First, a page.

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MLA Citation Guide: Illustrations

Illustrations – GROUND RULES

MLA allows for the presentation of three types of ILLUSTRATIONS to be used:

  • FIGURES
  • TABLES
  • EXAMPLES

All three follow the same basic rules, but there are some variations between types.  All illustrations have to include a:

  • LABEL and NUMBER
  • CAPTION and/or SOURCE INFORMATION
  • (NOTES are optional, and can be added, if required). 

Each one of these components is doing something different, and is positioned above and below your illustration, according to a which type of illustration you are using.

  • Every illustration you include has to have a matching reference in your paper (e.g. see fig. 1).
  • Position your illustrations (figures, tables and examples), as close as possible to the text to which they refer.

Illustrations - FIGURES

Illustrations (e.g. a photographs, maps, drawings, charts, graphs, etc.) that you use in your paper or presentation , should be labeled Figure (usually abbreviated as Fig.), given a number (start at '1' and continue), and a caption

Captions can be short, in which case a full citation will have to added to your 'works cited' list.  However, if the caption includes complete bibliographical information about the source, and the source is not cited elsewhere in your text, you do not have to create an entry in your 'Works Cited' list.  Capitalize captions as you would any MLA title -- do not use 'all caps' !

Labels and captions for illustrations are usually:

  • Below the illustration
  • Aligned with the left margin, maintaining one inch margins throughout
  • Double-spaced between elements

____________________________________________________________________________

Example:

Dorothea Lange's 1936 photograph, taken for the Farm Security Administration, vividly captures the worry of a young mother as she tries to provide for her family during the Great Depression of the 1930's (see fig. 1).  In this example, because all the citation components are provided, an entry in the 'works cited' list would not be needed.  An alternative is to provide a shorter caption.  e.g. Fig 1.  Dorothea Lange's "Destitute Pea Pickers."  This version would need to be added to the 'Works Cited' list.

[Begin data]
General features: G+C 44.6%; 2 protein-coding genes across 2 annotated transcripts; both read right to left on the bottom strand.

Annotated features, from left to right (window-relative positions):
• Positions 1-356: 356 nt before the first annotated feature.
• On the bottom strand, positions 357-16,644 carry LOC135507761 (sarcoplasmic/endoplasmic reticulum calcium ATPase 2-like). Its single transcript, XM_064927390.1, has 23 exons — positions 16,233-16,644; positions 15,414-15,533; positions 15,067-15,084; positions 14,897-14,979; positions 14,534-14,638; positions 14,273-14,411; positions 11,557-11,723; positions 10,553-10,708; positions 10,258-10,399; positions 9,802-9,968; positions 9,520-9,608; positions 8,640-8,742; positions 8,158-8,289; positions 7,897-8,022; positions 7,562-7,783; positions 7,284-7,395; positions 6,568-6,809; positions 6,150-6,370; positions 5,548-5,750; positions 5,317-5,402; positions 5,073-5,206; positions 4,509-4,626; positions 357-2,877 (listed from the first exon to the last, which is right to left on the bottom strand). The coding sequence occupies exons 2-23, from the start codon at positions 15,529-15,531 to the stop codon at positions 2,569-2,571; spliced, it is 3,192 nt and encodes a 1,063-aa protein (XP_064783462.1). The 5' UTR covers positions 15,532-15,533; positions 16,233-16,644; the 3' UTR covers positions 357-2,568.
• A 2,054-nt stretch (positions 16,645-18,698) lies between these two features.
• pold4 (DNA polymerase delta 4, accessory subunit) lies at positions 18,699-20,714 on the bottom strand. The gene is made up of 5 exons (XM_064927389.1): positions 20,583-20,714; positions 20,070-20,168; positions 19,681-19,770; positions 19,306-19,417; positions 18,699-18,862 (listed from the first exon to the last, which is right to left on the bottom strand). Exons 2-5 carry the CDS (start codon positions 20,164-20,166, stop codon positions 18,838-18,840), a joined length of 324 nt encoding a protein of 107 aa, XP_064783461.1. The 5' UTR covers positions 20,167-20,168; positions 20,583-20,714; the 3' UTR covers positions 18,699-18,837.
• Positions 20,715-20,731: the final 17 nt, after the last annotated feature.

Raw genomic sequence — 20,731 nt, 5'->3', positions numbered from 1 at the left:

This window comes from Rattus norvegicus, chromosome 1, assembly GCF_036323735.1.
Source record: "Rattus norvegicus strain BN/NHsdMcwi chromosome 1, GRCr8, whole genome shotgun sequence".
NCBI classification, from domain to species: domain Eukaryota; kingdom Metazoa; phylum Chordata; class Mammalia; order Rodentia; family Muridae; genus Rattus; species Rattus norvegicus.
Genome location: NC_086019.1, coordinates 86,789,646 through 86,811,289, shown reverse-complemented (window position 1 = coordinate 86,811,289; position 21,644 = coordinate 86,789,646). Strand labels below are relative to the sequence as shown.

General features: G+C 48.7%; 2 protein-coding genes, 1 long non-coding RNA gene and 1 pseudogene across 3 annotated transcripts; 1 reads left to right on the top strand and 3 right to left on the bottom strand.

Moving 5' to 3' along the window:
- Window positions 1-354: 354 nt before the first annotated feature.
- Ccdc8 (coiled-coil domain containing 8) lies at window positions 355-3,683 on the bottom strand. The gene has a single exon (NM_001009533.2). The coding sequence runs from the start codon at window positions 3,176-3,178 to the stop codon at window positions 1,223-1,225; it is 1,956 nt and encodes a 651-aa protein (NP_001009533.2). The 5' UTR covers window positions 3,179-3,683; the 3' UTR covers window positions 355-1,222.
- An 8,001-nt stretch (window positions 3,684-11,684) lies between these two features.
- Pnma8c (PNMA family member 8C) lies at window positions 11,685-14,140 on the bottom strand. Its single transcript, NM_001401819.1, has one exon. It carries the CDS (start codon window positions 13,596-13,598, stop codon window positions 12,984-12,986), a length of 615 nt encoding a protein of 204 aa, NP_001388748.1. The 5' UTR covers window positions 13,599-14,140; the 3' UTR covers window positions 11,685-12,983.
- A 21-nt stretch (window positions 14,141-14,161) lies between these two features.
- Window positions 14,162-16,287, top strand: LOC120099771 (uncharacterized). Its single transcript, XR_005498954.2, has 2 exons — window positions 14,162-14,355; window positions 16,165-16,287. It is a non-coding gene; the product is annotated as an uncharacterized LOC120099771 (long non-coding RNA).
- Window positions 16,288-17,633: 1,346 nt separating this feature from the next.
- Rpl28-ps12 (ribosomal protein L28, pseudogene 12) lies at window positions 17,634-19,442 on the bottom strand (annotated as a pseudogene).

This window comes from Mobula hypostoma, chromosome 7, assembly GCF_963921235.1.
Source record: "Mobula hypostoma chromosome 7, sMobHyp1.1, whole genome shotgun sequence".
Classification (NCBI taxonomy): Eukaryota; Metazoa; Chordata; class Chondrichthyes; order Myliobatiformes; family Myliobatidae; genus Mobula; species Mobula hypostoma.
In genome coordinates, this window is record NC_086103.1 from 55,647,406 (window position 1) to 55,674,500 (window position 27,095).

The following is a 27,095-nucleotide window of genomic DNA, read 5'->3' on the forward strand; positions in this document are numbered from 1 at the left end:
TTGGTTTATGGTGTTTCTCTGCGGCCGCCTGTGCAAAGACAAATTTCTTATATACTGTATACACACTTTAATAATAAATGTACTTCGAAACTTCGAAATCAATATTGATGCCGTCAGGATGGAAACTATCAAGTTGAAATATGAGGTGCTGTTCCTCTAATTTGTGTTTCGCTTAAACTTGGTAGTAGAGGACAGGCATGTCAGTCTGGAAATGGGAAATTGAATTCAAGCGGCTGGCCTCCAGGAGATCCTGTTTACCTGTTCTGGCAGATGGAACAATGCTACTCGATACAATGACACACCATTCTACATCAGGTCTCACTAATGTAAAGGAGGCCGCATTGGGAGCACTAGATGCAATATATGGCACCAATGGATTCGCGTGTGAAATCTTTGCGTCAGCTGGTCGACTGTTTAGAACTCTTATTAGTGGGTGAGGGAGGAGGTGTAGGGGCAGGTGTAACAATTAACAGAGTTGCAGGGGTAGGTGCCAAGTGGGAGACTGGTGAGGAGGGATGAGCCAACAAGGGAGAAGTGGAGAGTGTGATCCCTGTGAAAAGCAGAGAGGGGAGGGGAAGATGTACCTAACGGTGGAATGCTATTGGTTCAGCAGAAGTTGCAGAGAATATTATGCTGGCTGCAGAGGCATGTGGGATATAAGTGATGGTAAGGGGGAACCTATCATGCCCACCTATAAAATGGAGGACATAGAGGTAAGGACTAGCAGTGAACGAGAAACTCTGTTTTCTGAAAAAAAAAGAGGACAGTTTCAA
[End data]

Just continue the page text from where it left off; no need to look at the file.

Fig. 1.  Dorothea Lange. Destitute Pea Pickers in California, a 32-year-old Mother of Seven Children.

1936, Getty Images,  www.gettyimages.com/pictures/destitute-pea-pickers-in-california-a-

32-year-old-mother-of-news-photo-90768141.   Accessed 10 Jan. 2020. 

Citing Images

Below are the four most frequently used forms for citing illustrations. These can be used to create entries in a 'works cited' list and/or to provide the appropriate bibliographical materials to accompany illustrations you might include in your project.

1.  CITING  A PHYSICAL WORK OF ART:

Lastname, Firstname of the Artist. Title of the Artwork. Date of Composition,

            Name of the Institution that houses the artwork, City of the Institution.

Example:

Sargent, John Singer.  Madame X (Madame Pierre Gautreau). 1883-84,

            Metropolitan Museum of Art, New York.

In text: (Sargent)

2.  WORK OF ART REPRODUCED IN A BOOK: 

Follow as #1, adding information on the book:

Example:

Itten, Johannes. The Encounter. 1916, Kunsthaus, Zurich.

            The Prestel Dictionary of Art and Artists in the Twentieth Century, Prestel, p.165.

In text: (Itten)

3.  WORK OF ART FROM A DATABASE: Add the name of the database (in italics) and URL:

Lichtenstein, Roy.  Foot and Hand. 1964, Artstor, 

             library.artstor.org/#/asset/LICHTENSTEIN_1039656284.

In text: (Lichtenstein)

4.  WORK OF ART FROM A WEBSITE: Follow as #3 and add:  Accessed DateMonthYear.

Gamble, Sidney.  Man on Rope Bridge. 1917, Duke University Libraries:

            Digital Collections. repository.duke.edu/dc/gamble/gamble_060A_32

            Accessed 23 Dec. 2019.

In text: (Gamble)

Illustrations - TABLES

Tables include columns of text and/or numbers. Tables are labeled as 'Table' and given a number, as with 'figures' (see Table 1), followed by a short title. If desired, a note can be added below the table, and is indicated with a lower case super-script letter, starting with.a

In this case, the bibliographic information is added below the table, starting with the word 'Source:' (see Table 1).

______________________________________________________________________________

Example:

Table 1

Social Media Use Over Time (2013-2919) a

Source: "Social Media Fact Sheet: Social Media use Over Time." Pew Research Center, 12 June 2019, www.pewresearch.org/internet/fact-sheet/social-media/. Accessed 12 Jan. 2020.

          a.  This table includes responses for 2013 through 2019 to the question: "How Many Social Media Sites Do You Use?" The complete table lists responses from 2005 through 2019.

Illustrations - EXAMPLES

Musical illustrations should be labeled Example (usually abbreviated Ex.), assigned a number (starting at '1'), and given a caption e.g. “Ex. 1. John Lennon. "Imagine." The First Four Lines, Arranged for a Guitar.”

The label and caption usually appear directly below the example and have the same one-inch margins as the text of the paper. Refer to the example(s) in your text as you would for an illustration (see ex. 1).

___________________________________________________________________

Example:

Ex. 1.  John Lennon."Imagine." Beatles Complete Easy Guitar, edited by Milton Okum,

Cherry Lane Music Co.,1982, p.160.